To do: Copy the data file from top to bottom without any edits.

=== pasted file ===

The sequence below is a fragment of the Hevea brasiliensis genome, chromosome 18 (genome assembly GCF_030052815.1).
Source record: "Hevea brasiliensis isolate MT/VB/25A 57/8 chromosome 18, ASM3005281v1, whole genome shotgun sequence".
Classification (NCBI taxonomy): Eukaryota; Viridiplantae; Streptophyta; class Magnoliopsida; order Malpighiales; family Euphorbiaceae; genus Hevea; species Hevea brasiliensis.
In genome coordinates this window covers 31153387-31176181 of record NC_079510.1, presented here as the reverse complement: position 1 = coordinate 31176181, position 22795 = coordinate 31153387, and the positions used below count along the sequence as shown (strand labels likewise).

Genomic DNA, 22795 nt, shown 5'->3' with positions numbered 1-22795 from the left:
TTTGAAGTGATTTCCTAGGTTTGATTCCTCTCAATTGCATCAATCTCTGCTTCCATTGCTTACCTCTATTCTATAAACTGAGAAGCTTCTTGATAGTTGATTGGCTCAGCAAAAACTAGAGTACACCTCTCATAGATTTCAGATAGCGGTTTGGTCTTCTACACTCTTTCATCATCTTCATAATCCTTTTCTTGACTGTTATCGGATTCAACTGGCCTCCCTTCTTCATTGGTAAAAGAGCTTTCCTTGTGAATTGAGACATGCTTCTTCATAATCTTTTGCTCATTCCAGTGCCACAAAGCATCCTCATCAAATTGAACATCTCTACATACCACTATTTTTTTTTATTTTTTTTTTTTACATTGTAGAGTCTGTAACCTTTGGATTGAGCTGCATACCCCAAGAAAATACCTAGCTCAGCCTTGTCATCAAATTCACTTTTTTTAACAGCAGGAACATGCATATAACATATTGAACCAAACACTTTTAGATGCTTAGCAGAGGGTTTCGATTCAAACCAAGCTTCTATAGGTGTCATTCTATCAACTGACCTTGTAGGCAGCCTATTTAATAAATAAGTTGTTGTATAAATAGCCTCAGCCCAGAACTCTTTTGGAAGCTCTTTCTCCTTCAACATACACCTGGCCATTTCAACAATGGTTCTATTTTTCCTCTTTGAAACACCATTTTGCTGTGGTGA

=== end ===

The sequence below is a fragment of the Hevea brasiliensis genome, chromosome 18 (genome assembly GCF_030052815.1).
Source record: "Hevea brasiliensis isolate MT/VB/25A 57/8 chromosome 18, ASM3005281v1, whole genome shotgun sequence".
Classification (NCBI taxonomy): Eukaryota; Viridiplantae; Streptophyta; class Magnoliopsida; order Malpighiales; family Euphorbiaceae; genus Hevea; species Hevea brasiliensis.
In genome coordinates this window covers 31153387-31176181 of record NC_079510.1, presented here as the reverse complement: position 1 = coordinate 31176181, position 22795 = coordinate 31153387, and the positions used below count along the sequence as shown (strand labels likewise).

Genomic DNA, 22795 nt, shown 5'->3' with positions numbered 1-22795 from the left:
TTTGAAGTGATTTCCTAGGTTTGATTCCTCTCAATTGCATCAATCTCTGCTTCCATTGCTTACCTCTATTCTATAAACTGAGAAGCTTCTTGATAGTTGATTGGCTCAGCAAAAACTAGAGTACACCTCTCATAGATTTCAGATAGCGGTTTGGTCTTCTACACTCTTTCATCATCTTCATAATCCTTTTCTTGACTGTTATCGGATTCAACTGGCCTCCCTTCTTCATTGGTAAAAGAGCTTTCCTTGTGAATTGAGACATGCTTCTTCATAATCTTTTGCTCATTCCAGTGCCACAAAGCATCCTCATCAAATTGAACATCTCTACATACCACTATTTTTTTTTATTTTTTTTTTTTACATTGTAGAGTCTGTAACCTTTGGATTGAGCTGCATACCCCAAGAAAATACCTAGCTCAGCCTTGTCATCAAATTCACTTTTTTTAACAGCAGGAACATGCATATAACATATTGAACCAAACACTTTTAGATGCTTAGCAGAGGGTTTCGATTCAAACCAAGCTTCTATAGGTGTCATTCTATCAACTGACCTTGTAGGCAGCCTATTTAATAAATAAGTTGTTGTATAAATAGCCTCAGCCCAGAACTCTTTTGGAAGCTCTTTCTCCTTCAACATACACCTGGCCATTTCAACAATGGTTCTATTTTTCCTCTTTGAAACACCATTTTGCTGTGGTGA